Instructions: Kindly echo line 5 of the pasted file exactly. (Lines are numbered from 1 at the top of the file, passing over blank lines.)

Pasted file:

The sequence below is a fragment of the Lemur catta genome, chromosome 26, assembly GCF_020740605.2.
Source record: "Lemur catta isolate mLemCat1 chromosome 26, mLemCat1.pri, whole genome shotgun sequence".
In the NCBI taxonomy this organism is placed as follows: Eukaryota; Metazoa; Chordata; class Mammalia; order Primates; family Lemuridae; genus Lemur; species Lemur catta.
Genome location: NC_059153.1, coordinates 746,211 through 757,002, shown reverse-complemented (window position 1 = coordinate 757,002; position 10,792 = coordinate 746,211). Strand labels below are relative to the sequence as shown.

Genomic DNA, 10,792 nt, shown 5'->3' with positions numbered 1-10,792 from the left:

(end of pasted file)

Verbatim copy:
Genomic DNA, 10,792 nt, shown 5'->3' with positions numbered 1-10,792 from the left: